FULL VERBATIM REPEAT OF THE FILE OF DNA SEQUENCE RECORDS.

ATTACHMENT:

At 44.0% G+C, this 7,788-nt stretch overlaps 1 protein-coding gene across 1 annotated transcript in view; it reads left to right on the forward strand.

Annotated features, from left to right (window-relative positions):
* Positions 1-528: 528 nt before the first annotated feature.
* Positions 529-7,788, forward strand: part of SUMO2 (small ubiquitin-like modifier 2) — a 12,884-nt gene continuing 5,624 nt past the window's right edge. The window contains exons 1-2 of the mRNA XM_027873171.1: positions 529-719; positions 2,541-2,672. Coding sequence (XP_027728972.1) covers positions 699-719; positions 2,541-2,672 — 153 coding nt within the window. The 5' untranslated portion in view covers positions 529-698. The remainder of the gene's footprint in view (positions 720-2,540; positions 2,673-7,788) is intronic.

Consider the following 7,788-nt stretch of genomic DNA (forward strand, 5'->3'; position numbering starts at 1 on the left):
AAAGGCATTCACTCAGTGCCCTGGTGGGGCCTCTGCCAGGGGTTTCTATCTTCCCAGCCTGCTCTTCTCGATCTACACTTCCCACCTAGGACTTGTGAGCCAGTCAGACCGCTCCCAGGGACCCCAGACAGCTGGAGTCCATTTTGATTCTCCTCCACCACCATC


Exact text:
At 44.0% G+C, this 7,788-nt stretch overlaps 1 protein-coding gene across 1 annotated transcript in view; it reads left to right on the forward strand.

Annotated features, from left to right (window-relative positions):
* Positions 1-528: 528 nt before the first annotated feature.
* Positions 529-7,788, forward strand: part of SUMO2 (small ubiquitin-like modifier 2) — a 12,884-nt gene continuing 5,624 nt past the window's right edge. The window contains exons 1-2 of the mRNA XM_027873171.1: positions 529-719; positions 2,541-2,672. Coding sequence (XP_027728972.1) covers positions 699-719; positions 2,541-2,672 — 153 coding nt within the window. The 5' untranslated portion in view covers positions 529-698. The remainder of the gene's footprint in view (positions 720-2,540; positions 2,673-7,788) is intronic.

Consider the following 7,788-nt stretch of genomic DNA (forward strand, 5'->3'; position numbering starts at 1 on the left):
AAAGGCATTCACTCAGTGCCCTGGTGGGGCCTCTGCCAGGGGTTTCTATCTTCCCAGCCTGCTCTTCTCGATCTACACTTCCCACCTAGGACTTGTGAGCCAGTCAGACCGCTCCCAGGGACCCCAGACAGCTGGAGTCCATTTTGATTCTCCTCCACCACCATC